Federated Farmers has welcomed the government's promise of continued access to migrant labour where it's needed.

"We're pleased that within the suite of changes announced by Immigration Minister Michael Woodhouse today, farmers, especially in the dairy industry, will continue to have access to migrant workers in situations where there are insufficient New Zealanders available to fill vacancies," national board member Andrew Hoggard said last week.

"However, we have concerns with the current process and some of the proposed changes."

Immigration was vitally important to agriculture, which was grappling with increasing urbanisation taking available labour away from rural areas.


In the foreseeable future farms would continue to rely on migrants for part of their workforce, despite a number of initiatives to attract more New Zealanders.

"Finding enough New Zealanders is a tough nut to crack, because we are not just asking to them to come and work on a farm, often in a remote location, but also, in many cases, to move away from their families to rural areas where they have no existing contacts or support networks," Mr Hoggard said.

"Immigration is putting pressure on Auckland infrastructure, but in rural areas the opposite is true. Migrants make a vital contribution to local schools, social organisations and community groups that would be struggling without them. They also increase the base from which our rural roads and utilities are funded."

Federated Farmers welcomed proposed changes to the skilled migrant category for residency, however. Mr Hoggard said the current skilled migrant occupation classification was a blunt instrument that did not account for highly skilled farm employees, and made it virtually impossible for them to achieve residency.

"The upper salary threshold of approximately $73,000 will mean that some farm managers who are highly sought after, and therefore highly paid, will at least be able to entertain the prospect of long-term residency. This new initiative will be of great benefit to migrants and the agricultural sector," he said.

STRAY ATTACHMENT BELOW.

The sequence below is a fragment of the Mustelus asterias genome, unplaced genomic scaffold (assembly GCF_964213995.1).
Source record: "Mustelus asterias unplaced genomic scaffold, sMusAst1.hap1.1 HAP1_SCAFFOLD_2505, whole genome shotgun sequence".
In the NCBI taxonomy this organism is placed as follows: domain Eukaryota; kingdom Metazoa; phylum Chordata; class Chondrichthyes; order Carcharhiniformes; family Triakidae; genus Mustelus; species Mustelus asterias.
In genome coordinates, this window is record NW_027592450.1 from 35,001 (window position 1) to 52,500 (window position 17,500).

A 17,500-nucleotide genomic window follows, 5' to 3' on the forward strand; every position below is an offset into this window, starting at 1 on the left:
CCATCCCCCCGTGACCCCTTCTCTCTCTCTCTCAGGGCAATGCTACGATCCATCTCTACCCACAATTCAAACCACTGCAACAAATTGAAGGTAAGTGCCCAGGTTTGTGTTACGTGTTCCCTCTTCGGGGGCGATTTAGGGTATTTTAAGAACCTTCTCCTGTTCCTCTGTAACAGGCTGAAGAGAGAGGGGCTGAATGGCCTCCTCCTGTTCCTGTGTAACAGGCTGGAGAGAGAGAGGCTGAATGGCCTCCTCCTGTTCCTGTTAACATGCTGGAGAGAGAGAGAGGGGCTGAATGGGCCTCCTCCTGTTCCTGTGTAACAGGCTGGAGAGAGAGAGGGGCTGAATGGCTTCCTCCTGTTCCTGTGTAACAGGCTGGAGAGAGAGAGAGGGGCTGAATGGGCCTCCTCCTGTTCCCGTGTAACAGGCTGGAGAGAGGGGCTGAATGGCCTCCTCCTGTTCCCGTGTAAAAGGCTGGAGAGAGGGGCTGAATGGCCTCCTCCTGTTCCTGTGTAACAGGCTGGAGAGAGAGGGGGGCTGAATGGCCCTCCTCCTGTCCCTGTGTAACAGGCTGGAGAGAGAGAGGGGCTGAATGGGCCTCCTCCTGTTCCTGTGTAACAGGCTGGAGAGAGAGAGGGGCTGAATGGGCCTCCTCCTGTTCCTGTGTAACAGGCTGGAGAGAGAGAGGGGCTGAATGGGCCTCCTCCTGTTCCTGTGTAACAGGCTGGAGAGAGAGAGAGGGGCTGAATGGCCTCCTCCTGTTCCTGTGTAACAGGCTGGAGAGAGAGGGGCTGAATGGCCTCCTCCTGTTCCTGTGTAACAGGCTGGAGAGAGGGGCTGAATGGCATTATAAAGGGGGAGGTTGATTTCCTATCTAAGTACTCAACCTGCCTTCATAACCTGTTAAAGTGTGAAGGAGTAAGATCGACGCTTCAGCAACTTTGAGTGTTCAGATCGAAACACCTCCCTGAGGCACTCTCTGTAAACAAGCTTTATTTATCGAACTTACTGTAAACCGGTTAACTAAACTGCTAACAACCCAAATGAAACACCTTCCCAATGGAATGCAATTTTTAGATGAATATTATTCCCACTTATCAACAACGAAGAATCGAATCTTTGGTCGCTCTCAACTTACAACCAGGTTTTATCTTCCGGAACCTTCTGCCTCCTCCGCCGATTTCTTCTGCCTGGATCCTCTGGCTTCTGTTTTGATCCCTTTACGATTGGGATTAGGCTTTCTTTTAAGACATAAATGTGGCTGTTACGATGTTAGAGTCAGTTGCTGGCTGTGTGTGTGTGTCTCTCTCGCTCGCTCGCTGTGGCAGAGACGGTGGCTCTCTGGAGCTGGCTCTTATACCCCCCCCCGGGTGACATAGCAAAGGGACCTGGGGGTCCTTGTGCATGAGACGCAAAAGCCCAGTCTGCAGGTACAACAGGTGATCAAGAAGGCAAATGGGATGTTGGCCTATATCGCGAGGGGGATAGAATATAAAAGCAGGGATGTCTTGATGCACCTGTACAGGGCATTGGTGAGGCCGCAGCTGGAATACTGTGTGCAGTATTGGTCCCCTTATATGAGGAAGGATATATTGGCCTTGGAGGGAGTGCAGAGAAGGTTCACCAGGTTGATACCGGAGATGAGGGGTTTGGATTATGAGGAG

"We are also pleased with the announcements around the one-off pathway to residency for some South Island employees, as previously signalled by the Minister in 2015. This will apply to many dairy farm workers who have contributed to the industry and the community for a number of years, but are not yet able to claim skilled migrant category status."

Federated Farmers would work closely with Immigration NZ in the implementation of the changes announced for temporary essential skills visas. It was concerned about the implications of the three-year cap on temporary migrants, but acknowledged that salaries for entry level staff would increase over the three-year tenure.

"In many rural areas there are just aren't New Zealanders to employ; in a lot of cases, when farmers seek applicants from Work and Income NZ, no one is put forward for the job," he added.

"In that instance I'm concerned about the prospect of a migrant being forced to leave after three years, after they have worked hard to develop a core set of skills, just for the farmer to have to employ another migrant because there are no New Zealanders available.

"It may be that over the course of the three years employed on the farm the migrant's salary is increased to a point where the cap will not be enforced, but we have to work with Immigration NZ on that."